Dental groups urge Senate to pass Ensuring Lasting Smiles Act

Legislation requires medically necessary dental procedures be covered for those with congenital anomalies

The Organized Dentistry Coalition is asking the Senate to support the Ensuring Lasting Smiles Act. If enacted, the bill would ensure all group and individual health plans cover medically necessary services, including needed dental procedures such as orthodontic or prosthodontic support, as a result of a congenital anomaly.

The Ensuring Lasting Smiles Act, or ELSA, previously passed the House of Representatives in April. The coalition sent a letter Oct. 7 to the Senate Committee on Health, Education, Labor and Pensions urging lawmakers to include the bill in any legislative package it takes up before the end of the year.

According to the Centers for Disease Control and Prevention's National Center on Birth Defects and Developmental Disabilities, approximately 1 in every 33 babies born in the United States each year has a congenital anomaly, commonly referred to as a birth defect, the groups wrote. This includes craniofacial anomalies such as cleft lip and palate, skeletal and maxillofacial deformities, facial paralysis, microtia, hypodontia and craniosynostosis.

"These conditions often impede daily functioning, particularly that of the nose and mouth area, potentially restricting a patient's ability to breathe, eat and speak," the coalition wrote. "Corrective procedures allow these patients to grow and function normally. While many private health insurance companies cover preliminary procedures for congenital anomalies, they routinely deny or delay follow-up or corrective procedures - notably, dental-related procedures involving orthodontia and dental implants - deeming them cosmetic or covered by dental plans."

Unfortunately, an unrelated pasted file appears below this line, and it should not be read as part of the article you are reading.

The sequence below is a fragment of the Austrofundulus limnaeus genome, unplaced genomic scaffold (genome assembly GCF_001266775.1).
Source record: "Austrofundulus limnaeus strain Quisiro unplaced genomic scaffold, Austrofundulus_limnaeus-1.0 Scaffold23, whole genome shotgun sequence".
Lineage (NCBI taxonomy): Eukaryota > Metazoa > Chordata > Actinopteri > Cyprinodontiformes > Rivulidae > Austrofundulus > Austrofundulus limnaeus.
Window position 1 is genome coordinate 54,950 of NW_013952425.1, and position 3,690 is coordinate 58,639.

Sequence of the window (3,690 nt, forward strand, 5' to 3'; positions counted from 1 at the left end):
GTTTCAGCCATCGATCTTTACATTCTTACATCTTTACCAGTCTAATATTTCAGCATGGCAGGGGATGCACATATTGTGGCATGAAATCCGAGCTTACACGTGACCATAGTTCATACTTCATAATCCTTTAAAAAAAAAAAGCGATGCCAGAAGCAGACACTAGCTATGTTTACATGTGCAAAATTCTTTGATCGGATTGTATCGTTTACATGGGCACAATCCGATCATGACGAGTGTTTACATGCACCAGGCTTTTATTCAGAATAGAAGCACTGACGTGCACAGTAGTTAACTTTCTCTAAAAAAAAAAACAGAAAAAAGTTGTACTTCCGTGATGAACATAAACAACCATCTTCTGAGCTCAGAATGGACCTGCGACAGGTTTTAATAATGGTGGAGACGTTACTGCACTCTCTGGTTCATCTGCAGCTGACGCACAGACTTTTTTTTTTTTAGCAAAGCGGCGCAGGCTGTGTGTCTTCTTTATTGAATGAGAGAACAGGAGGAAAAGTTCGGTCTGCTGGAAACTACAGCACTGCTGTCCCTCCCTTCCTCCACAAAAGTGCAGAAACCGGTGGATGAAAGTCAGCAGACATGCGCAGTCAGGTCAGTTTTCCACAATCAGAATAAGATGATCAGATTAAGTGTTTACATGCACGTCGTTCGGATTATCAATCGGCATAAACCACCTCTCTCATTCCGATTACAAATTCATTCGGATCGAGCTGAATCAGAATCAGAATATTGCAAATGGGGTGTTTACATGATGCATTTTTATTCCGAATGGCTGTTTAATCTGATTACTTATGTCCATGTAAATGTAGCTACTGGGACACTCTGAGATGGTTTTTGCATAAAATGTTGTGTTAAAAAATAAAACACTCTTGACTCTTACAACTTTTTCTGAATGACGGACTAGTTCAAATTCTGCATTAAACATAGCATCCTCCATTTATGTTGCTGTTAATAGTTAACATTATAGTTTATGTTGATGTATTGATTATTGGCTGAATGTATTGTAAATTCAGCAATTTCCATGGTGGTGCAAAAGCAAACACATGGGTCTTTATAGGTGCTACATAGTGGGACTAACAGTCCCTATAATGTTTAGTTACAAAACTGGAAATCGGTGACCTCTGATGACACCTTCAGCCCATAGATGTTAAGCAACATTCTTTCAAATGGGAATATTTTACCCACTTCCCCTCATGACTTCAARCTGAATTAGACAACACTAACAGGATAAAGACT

"Severe dental anomalies are a common symptom of many craniofacial anomaly conditions, but coverage limits in dental plans are more restrictive than those in health plans," the letter continued. "As a result, patients are often forced to incur significant out-of-pocket costs on medically necessary reconstructive dental care related to their disorder during their lifetime."

The coalition also pointed out that if health insurance coverage is required by a state, it may be limited to minor patients or patients with specific conditions, such as cleft lip and palate.

"Even in states with laws requiring health insurance coverage, [Employee Retirement Income Security Act  plans] are exempt from those requirements - making federal legislation essential to ensure coverage for all patients," the groups wrote.

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